Lou Williams is a phenomenal basketball player. He was the best player on the Lakers roster this season and thrilled fans night in and night out with his ability to go on insane scoring binges, which inspired countless tweets of fire emojis, exclamation points, and expletives.
He is a bad-shot maker, the kind of player who can carry a team when everything else is falling apart (a truly valuable skill), and his mind-boggling ability to get to the free throw line is one of the wondrous mysteries of the NBA.
And yet, the Lakers are better off without him.
In his first official move as president of basketball operations, Magic Johnson personally oversaw the trade that shipped Williams to the Houston Rockets in exchange for a 2017 first-round pick and veteran swingman Corey Brewer. Initial analysis of the deal concluded that the Rockets were adding yet another flame-thrower to Mike D’Antoni’s impressive arsenal while the Lakers assured themselves that they would have a selection in this summer’s draft regardless of how the ping pong balls bounce in May’s draft lottery.
Absorbing Brewer’s deal was simply the price of doing business. It was a win-win trade that got both teams what they needed.
However, while it has been an admittedly small sample size of just three games, it appears as though we underestimated just how much of a positive impact not having Williams on the floor would make on the young Lakers.
They may be a better team (i.e. win more games) with him, but Williams acted as training wheels for the young Lakers. He can get his own shot in just about any situation, which meant that whenever the offense bogged down, Lou was there to bail the youngsters out. He also had the highest usage rate on the team at 30.6 (that’s near-Kobe level), which deprived future core players of valuable learning opportunities.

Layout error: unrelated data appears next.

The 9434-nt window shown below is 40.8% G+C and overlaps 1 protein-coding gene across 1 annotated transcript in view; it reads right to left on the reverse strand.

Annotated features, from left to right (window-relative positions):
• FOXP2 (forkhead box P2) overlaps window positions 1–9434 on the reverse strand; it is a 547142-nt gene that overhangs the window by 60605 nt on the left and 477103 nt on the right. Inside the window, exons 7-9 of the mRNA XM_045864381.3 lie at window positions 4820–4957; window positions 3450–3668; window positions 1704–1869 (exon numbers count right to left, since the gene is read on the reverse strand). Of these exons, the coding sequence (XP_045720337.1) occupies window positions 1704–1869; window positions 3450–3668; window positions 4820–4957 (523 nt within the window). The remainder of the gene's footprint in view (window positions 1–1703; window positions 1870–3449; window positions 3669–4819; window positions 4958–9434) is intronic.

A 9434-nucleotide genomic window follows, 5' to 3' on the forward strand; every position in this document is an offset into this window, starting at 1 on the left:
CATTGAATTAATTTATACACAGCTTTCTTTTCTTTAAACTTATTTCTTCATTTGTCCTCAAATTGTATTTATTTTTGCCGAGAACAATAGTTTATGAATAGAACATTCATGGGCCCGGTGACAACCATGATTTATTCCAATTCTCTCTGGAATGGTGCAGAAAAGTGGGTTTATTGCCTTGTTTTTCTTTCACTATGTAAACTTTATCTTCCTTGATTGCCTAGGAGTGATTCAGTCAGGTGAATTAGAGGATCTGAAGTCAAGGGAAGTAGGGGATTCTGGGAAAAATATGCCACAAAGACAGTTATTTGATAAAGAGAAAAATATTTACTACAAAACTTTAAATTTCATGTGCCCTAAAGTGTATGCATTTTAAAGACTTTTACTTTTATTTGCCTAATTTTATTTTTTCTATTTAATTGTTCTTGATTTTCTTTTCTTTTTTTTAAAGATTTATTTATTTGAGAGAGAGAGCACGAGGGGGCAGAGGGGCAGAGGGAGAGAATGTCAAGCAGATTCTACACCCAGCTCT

With Williams gone and the team is now free to ride on their own. They will wobble a little and crash a few times, but in the long run, they are going to develop faster because they no longer have Lou there to hold them steady. Indeed several Lakers, most notably D’Angelo Russell and Jordan Clarkson, have already had to step up their games.
It’s an admittedly small sample size, but in three games since the Williams trade, Russell has averaged 23.3 points, 6.0 assists, and 2.0 steals in 33.7 minutes, a represents a major increase over the 14.8 points, 4.8 assists, and 1.2 steals in 27 minutes that he has averaged for the season. Without Lou to lean on, Russell’s aggressiveness has hit another level, allowing him to increase his shots from 13.2 to 19.7. The uptick in playing time to a more respectable number for a starter and allows Russell to get valuable experience in crunch time, which had been one of the few criticisms lobbed at head coach Luke Walton.
Simply put, the Lakers are better off long-term letting Russell steer the ship through the rough waters of the fourth quarter rather than Lou. It may mean absorbing a few extra losses this year, but considering the top-three protected status of their 2017 first-round draft pick, the Lakers don’t really want to win games right now anyway.